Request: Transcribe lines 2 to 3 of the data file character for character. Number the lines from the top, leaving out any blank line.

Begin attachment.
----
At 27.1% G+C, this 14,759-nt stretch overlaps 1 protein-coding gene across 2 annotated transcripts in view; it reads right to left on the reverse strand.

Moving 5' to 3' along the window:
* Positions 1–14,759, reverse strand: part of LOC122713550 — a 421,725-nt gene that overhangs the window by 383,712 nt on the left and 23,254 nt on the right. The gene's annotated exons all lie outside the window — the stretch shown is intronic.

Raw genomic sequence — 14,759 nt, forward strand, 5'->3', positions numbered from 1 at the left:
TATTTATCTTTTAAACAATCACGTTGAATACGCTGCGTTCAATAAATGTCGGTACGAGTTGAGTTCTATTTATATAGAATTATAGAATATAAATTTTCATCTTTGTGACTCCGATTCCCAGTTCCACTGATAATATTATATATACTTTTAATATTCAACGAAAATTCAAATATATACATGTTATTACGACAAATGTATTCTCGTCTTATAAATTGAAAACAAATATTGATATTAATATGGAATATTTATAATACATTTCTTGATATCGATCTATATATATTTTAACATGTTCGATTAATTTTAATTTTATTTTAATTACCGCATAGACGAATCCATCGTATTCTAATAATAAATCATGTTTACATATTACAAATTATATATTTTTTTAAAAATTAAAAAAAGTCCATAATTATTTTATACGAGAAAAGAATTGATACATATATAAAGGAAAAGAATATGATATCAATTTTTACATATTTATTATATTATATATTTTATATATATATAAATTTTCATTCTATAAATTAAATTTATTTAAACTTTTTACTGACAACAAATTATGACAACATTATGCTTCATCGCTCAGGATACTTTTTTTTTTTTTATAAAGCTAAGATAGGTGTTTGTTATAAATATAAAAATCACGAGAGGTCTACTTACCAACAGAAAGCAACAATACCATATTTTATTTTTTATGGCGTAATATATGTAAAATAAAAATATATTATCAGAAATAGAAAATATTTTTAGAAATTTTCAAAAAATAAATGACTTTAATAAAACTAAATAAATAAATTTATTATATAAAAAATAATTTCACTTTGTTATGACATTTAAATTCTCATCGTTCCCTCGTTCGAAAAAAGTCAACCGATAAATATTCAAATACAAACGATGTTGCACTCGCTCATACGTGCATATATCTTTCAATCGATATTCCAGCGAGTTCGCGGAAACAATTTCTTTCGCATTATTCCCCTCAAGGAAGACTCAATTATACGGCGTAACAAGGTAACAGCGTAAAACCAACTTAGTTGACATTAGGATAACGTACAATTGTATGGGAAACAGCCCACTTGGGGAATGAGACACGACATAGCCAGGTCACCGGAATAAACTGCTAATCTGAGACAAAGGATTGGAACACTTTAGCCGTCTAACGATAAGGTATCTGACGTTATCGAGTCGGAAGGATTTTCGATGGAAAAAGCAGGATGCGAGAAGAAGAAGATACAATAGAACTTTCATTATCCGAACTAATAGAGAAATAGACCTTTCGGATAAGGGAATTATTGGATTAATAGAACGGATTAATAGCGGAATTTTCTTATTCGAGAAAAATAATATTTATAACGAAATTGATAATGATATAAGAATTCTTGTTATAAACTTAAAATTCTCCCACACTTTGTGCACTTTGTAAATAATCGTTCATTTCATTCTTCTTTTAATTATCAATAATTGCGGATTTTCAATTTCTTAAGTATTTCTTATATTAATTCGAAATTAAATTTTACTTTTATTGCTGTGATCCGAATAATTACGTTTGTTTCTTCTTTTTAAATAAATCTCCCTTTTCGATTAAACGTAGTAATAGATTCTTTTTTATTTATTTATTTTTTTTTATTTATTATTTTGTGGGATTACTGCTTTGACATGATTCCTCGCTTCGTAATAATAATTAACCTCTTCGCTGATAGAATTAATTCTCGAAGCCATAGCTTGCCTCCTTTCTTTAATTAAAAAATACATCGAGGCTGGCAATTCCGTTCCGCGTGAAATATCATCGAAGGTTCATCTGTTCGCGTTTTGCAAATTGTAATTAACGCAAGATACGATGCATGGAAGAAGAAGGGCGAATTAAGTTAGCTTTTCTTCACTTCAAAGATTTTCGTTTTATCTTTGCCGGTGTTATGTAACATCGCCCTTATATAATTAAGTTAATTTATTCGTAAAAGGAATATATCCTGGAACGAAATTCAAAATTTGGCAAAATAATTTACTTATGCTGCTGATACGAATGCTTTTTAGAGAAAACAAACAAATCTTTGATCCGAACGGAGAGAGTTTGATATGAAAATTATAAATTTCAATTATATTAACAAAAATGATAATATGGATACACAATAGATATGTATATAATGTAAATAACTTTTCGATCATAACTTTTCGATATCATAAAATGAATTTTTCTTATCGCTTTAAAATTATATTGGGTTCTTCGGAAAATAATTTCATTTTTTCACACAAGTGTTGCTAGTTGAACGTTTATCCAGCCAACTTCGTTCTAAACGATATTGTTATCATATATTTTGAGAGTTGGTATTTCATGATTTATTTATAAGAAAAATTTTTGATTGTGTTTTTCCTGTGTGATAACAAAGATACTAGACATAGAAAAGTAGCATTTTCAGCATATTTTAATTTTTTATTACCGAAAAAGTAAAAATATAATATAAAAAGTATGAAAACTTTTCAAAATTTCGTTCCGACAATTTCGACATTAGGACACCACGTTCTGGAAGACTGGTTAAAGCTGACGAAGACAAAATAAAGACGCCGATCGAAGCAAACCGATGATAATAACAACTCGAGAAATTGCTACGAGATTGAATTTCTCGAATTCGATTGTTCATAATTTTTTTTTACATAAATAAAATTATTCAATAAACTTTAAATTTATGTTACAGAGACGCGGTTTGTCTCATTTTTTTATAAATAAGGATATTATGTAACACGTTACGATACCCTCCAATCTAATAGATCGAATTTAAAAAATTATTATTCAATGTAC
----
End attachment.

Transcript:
Moving 5' to 3' along the window:
* Positions 1–14,759, reverse strand: part of LOC122713550 — a 421,725-nt gene that overhangs the window by 383,712 nt on the left and 23,254 nt on the right. The gene's annotated exons all lie outside the window — the stretch shown is intronic.